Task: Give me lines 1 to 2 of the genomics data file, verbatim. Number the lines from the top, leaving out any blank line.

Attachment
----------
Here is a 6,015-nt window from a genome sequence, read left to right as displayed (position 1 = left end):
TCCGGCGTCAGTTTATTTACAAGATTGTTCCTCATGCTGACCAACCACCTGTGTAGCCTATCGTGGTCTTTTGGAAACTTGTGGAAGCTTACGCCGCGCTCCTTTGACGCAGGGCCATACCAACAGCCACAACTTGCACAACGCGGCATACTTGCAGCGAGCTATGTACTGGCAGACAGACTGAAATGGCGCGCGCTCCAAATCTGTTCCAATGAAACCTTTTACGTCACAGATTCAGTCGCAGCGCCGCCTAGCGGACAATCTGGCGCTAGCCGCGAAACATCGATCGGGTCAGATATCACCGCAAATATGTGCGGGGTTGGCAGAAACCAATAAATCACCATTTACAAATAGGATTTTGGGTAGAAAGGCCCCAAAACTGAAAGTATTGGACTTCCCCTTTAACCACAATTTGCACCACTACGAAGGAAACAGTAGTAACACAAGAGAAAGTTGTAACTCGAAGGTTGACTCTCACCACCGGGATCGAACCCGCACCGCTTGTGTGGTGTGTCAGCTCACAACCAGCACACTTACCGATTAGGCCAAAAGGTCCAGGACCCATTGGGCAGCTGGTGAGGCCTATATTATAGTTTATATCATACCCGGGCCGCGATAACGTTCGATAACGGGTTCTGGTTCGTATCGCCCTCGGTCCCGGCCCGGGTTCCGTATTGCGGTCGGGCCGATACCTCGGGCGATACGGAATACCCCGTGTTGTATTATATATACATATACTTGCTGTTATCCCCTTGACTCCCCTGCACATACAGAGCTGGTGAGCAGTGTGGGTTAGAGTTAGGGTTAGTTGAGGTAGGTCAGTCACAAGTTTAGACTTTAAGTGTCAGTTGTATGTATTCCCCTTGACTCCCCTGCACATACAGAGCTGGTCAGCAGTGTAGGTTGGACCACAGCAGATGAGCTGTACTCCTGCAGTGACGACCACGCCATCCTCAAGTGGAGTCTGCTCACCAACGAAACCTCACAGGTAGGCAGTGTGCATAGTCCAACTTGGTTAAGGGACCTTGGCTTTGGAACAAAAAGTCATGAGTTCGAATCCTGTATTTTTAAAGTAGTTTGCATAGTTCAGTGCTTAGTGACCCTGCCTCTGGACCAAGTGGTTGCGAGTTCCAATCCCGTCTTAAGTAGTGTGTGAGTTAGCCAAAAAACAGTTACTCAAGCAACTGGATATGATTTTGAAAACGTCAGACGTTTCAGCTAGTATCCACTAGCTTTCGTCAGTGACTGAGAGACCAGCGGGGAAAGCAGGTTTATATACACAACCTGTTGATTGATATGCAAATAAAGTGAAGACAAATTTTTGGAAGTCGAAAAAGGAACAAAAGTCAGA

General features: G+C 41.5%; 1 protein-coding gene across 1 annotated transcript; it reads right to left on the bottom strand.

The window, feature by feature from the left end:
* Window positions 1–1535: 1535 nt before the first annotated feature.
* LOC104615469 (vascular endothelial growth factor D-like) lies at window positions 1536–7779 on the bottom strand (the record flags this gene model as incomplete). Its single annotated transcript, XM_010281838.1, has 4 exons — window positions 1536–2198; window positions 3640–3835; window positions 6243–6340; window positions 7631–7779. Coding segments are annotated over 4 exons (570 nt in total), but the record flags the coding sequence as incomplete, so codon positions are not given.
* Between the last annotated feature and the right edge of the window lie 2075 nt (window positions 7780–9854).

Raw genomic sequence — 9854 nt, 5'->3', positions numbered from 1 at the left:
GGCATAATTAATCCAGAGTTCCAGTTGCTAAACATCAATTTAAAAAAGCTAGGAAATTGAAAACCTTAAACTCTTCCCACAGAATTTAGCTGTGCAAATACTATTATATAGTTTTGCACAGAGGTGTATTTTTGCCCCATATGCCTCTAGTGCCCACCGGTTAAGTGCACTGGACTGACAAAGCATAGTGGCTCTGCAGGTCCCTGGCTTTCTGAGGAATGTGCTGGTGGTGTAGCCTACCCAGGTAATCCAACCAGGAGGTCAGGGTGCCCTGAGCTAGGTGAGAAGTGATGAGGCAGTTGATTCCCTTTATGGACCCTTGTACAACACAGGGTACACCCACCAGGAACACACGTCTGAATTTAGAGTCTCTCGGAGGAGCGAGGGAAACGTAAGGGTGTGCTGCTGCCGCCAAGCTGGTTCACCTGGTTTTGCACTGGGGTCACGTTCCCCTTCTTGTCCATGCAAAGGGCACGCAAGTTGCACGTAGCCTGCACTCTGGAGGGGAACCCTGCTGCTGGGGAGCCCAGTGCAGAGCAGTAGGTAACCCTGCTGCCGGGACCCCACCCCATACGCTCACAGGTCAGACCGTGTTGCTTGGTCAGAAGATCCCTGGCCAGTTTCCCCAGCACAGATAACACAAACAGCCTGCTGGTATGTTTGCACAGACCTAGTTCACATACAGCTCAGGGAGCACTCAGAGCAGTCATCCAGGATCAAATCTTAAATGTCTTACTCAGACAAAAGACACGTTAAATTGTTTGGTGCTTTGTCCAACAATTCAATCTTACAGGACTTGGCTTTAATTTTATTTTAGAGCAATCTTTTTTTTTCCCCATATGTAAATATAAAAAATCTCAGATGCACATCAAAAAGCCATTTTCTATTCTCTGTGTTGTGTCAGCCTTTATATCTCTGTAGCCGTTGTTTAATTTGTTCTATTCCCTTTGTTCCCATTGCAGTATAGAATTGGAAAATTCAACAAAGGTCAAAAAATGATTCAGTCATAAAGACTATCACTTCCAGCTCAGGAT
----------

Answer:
Here is a 6,015-nt window from a genome sequence, read left to right as displayed (position 1 = left end):
TCCGGCGTCAGTTTATTTACAAGATTGTTCCTCATGCTGACCAACCACCTGTGTAGCCTATCGTGGTCTTTTGGAAACTTGTGGAAGCTTACGCCGCGCTCCTTTGACGCAGGGCCATACCAACAGCCACAACTTGCACAACGCGGCATACTTGCAGCGAGCTATGTACTGGCAGACAGACTGAAATGGCGCGCGCTCCAAATCTGTTCCAATGAAACCTTTTACGTCACAGATTCAGTCGCAGCGCCGCCTAGCGGACAATCTGGCGCTAGCCGCGAAACATCGATCGGGTCAGATATCACCGCAAATATGTGCGGGGTTGGCAGAAACCAATAAATCACCATTTACAAATAGGATTTTGGGTAGAAAGGCCCCAAAACTGAAAGTATTGGACTTCCCCTTTAACCACAATTTGCACCACTACGAAGGAAACAGTAGTAACACAAGAGAAAGTTGTAACTCGAAGGTTGACTCTCACCACCGGGATCGAACCCGCACCGCTTGTGTGGTGTGTCAGCTCACAACCAGCACACTTACCGATTAGGCCAAAAGGTCCAGGACCCATTGGGCAGCTGGTGAGGCCTATATTATAGTTTATATCATACCCGGGCCGCGATAACGTTCGATAACGGGTTCTGGTTCGTATCGCCCTCGGTCCCGGCCCGGGTTCCGTATTGCGGTCGGGCCGATACCTCGGGCGATACGGAATACCCCGTGTTGTATTATATATACATATACTTGCTGTTATCCCCTTGACTCCCCTGCACATACAGAGCTGGTGAGCAGTGTGGGTTAGAGTTAGGGTTAGTTGAGGTAGGTCAGTCACAAGTTTAGACTTTAAGTGTCAGTTGTATGTATTCCCCTTGACTCCCCTGCACATACAGAGCTGGTCAGCAGTGTAGGTTGGACCACAGCAGATGAGCTGTACTCCTGCAGTGACGACCACGCCATCCTCAAGTGGAGTCTGCTCACCAACGAAACCTCACAGGTAGGCAGTGTGCATAGTCCAACTTGGTTAAGGGACCTTGGCTTTGGAACAAAAAGTCATGAGTTCGAATCCTGTATTTTTAAAGTAGTTTGCATAGTTCAGTGCTTAGTGACCCTGCCTCTGGACCAAGTGGTTGCGAGTTCCAATCCCGTCTTAAGTAGTGTGTGAGTTAGCCAAAAAACAGTTACTCAAGCAACTGGATATGATTTTGAAAACGTCAGACGTTTCAGCTAGTATCCACTAGCTTTCGTCAGTGACTGAGAGACCAGCGGGGAAAGCAGGTTTATATACACAACCTGTTGATTGATATGCAAATAAAGTGAAGACAAATTTTTGGAAGTCGAAAAAGGAACAAAAGTCAGA